Donald Trump announces the launch of Trump University in New York City, May 23, 2005. Thos Robinson/Getty Images

As presumptive Republican presidential nominee Donald Trump continues to defend his business venture Trump University amid three lawsuits alleging fraud, details about the business’ sales pitch, including advising students to max out their credit cards, continue to emerge.

“I was told to do one thing,” James Harris, a Trump University instructor, told the Washington Post in an interview published Saturday. “And that one thing was . . . to show up to teach, train and motivate people to purchase the Trump University products and services and make sure everybody bought. That is it.”

Trump’s representatives have denied Harris’ remarks and claimed he is seeking media attention for his own “agenda.”

When Trump began his university, which was not a real school but a series of seminars, he described it as making an educational contribution for others to learn from.

“If I had a choice of making lots of money or imparting lots of knowledge, I think I’d be as happy to impart knowledge as to make money,” Trump said at a 2005 news conference about his university.

Republican presidential candidate Donald Trump speaks at a campaign rally in San Jose, California, June 2, 2016. Reuters/Lucy Nicholson

Trump promised to hand-pick instructors who would help students achieve success in real estate. But lawsuits allege that seminar attendees were taught by people with little to no experience in real estate who were not selected by Trump.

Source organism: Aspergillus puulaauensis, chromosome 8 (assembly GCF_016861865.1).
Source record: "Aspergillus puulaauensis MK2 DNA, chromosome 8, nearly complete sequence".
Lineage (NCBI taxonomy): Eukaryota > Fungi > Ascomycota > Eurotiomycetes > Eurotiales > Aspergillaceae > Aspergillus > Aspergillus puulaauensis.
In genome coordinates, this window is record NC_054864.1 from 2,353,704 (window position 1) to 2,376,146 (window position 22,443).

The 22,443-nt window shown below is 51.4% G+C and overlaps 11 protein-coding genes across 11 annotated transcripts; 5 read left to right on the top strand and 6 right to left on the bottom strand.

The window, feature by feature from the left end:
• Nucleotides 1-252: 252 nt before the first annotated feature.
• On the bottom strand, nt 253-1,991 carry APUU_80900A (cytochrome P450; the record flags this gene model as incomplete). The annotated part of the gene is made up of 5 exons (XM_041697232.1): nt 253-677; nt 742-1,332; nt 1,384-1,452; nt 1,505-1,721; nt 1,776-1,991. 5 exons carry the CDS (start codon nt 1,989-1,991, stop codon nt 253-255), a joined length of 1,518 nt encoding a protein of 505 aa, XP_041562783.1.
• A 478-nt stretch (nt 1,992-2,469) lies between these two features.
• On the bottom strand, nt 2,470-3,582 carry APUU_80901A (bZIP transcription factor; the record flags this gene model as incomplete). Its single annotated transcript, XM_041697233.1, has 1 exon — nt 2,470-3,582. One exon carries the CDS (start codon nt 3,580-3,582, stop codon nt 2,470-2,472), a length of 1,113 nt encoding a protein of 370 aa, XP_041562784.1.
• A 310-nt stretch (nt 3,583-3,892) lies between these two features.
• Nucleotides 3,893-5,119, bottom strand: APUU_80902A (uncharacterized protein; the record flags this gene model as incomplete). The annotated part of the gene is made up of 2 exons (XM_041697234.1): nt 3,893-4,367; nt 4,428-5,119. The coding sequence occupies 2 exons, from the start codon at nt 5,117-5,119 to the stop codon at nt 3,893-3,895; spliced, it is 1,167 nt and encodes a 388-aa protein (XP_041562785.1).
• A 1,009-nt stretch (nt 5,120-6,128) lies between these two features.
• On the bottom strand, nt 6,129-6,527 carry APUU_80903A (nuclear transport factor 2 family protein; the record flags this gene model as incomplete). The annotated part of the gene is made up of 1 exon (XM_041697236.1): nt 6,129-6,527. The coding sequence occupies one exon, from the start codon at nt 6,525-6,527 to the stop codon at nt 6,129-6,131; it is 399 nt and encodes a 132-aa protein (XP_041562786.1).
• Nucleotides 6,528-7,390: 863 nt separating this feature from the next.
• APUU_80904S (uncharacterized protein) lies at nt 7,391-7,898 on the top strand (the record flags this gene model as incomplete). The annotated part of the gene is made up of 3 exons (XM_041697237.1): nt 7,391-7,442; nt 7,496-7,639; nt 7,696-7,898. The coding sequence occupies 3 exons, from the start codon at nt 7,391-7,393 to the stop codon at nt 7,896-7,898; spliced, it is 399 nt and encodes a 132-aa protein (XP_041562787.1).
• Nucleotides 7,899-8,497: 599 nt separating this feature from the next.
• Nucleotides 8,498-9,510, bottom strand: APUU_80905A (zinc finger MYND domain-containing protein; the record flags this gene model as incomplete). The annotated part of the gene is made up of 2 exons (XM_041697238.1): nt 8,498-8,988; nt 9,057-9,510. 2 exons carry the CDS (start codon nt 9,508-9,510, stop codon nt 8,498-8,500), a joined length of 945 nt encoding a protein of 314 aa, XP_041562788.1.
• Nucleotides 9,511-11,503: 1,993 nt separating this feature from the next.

Trump University ceased operations in 2010 but the business netted approximately $40 million in revenue and had over 5,000 participants. Manuals guided instructors on how to convince students to sign up for more courses and extend their lines of credit.

“When asked about your income, take your current income and add $75,000 from your real estate enterprise,” said an instructor script for a seminar titled “Fast Track to Foreclosure Investing.”

Trump said this week that U.S. District Judge Gonzalo Curiel’s “Mexican heritage” was an “absolute conflict” to him presiding over two civil fraud lawsuits involving Trump University in San Diego. Another lawsuit was filed in New York. Trump has promised to build a wall along the U.S.-Mexican border.

“I’m building a wall,” Trump said during an interview with the Wall Street Journal published Friday. “It’s an inherent conflict of interest.”

During an interview with CNN’s Jake Tapper on Friday, Trump again defended his remarks. Tapper asked, “If you are saying he [Curiel] cannot do his job because of his race, is that not the definition of racism?” Trump responded, “No, I don’t think so at all.”

U.S. Sen. Elizabeth Warren, D-Mass., who has been exchanging sharp words with Trump in recent days, criticized Trump University on Saturday.

“It was like a used car dealership — except that’s not fair to used car dealerships,” Warren said. “His playbook said to look for people with problems; they make good targets. These were ordinary folks who were targeted because they had problems and Trump saw they were vulnerable and he could make a buck.”